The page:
North Korean leader Kim Jong-Un on Friday ordered preparations for strategic rocket strikes on the US mainland and military bases in the Pacific and South Korea.
The order, issued at an overnight emergency meeting with top army commanders, was a direct response to the use of nuclear-capable US B-2 stealth bombers in ongoing US joint military drills with South Korea, Kim said.
In the event of any “reckless” US provocation, North Korean forces should “mercilessly strike the US mainland… military bases in the Pacific, including Hawaii and Guam, and those in South Korea,” he was quoted as saying by the official Korean Central News Agency.
With tensions soaring on the Korean peninsula, two B-2s flew training bombing runs over South Korea Thursday to underline US commitment to its military alliance with Seoul in the event of any aggression from the North.
Kim argued that the stealth bomber flights went beyond a simple demonstration of force and amounted to a US “ultimatum that they will ignite a nuclear war at any cost”.
Present at the emergency meeting, held at 00:30 am (1530 GMT Thursday) were the Korean People’s Army (KPA) chief of general staff, director of operations and commander of strategic rocket operations.
The United States rarely acknowledges B-2 flights to the Korean peninsula, which remains technically at war. B-2 jets, which dodge anti-aircraft defences, bombed targets in conflicts in Serbia, Afghanistan, Iraq and Libya.
The flight came as part of annual drills between the United States and South Korea, which North Korea each year denounces as rehearsals for war.
Pyongyang has been particularly vocal this time, angered by UN sanctions imposed after its long-range rocket launch in December and the third nuclear test it carried out last month.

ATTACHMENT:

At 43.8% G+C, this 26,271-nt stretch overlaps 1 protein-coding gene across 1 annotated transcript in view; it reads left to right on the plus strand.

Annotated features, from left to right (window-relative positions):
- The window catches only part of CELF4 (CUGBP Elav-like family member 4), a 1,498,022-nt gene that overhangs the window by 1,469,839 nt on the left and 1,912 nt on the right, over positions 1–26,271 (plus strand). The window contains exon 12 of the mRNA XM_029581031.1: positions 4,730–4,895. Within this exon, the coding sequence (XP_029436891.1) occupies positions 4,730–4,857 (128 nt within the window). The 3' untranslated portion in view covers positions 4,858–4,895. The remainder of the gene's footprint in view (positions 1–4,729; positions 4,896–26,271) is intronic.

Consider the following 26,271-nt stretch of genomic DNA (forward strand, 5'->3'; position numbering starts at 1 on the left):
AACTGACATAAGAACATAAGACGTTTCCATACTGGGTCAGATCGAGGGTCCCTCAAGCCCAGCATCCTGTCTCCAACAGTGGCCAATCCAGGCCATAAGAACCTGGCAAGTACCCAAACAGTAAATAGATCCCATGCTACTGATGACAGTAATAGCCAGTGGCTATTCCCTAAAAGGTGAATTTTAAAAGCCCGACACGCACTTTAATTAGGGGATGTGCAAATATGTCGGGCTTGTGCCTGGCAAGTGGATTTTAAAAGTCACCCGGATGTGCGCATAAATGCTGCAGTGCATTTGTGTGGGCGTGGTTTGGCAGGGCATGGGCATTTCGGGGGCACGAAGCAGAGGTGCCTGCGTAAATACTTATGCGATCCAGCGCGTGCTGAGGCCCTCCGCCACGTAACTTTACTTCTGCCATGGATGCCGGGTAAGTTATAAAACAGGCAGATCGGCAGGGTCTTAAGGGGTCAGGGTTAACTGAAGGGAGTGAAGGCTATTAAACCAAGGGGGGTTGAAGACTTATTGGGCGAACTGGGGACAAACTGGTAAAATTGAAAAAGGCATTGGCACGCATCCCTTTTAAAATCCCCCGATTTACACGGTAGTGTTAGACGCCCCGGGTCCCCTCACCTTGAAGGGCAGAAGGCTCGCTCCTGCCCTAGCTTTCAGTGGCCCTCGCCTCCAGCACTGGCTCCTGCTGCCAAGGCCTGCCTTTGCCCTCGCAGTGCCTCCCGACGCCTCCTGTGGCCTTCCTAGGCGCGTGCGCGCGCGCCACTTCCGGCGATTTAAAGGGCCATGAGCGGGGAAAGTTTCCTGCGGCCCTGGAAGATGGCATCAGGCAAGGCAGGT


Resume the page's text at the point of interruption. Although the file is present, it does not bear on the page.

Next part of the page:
The KPA had already put its strategic units at combat-ready status on Tuesday, and the following day it cut the last remaining military hotline with South Korea.
The bulk of the threats emanating from Pyongyang have been dismissed as bluster, and North Korea has no proven missile capability to strike the US mainland — or indeed Guam or Hawaii.
But Washington has opted to match the threats with its own muscle-flexing.
“We will be prepared — we have to be prepared — to deal with any eventuality,” Defense Secretary Chuck Hagel told reporters at the Pentagon.
“We must make clear that these provocations by the North are taken by us very seriously and we’ll respond to that,” Hagel said, defending the B-2 deployment.
US military intelligence has noted that the North’s bellicose rhetoric has not, so far, been matched by any overtly provocative troop movements or build-up.
Pyongyang has also been careful not to allow tensions to affect the Kaesong industrial complex, a joint South-North venture that provides the regime with crucial hard currency.
On the assumption that the North would never invite a full-scale conflict it would surely lose, experts believe it may opt for a limited provocation, similar to its 2010 shelling of a South Korean island that left four dead.
However, the stakes have been raised by a new pact South Korea signed with the US military last week, allowing it to call on US forces in a joint response to even a low-scale act of aggression.
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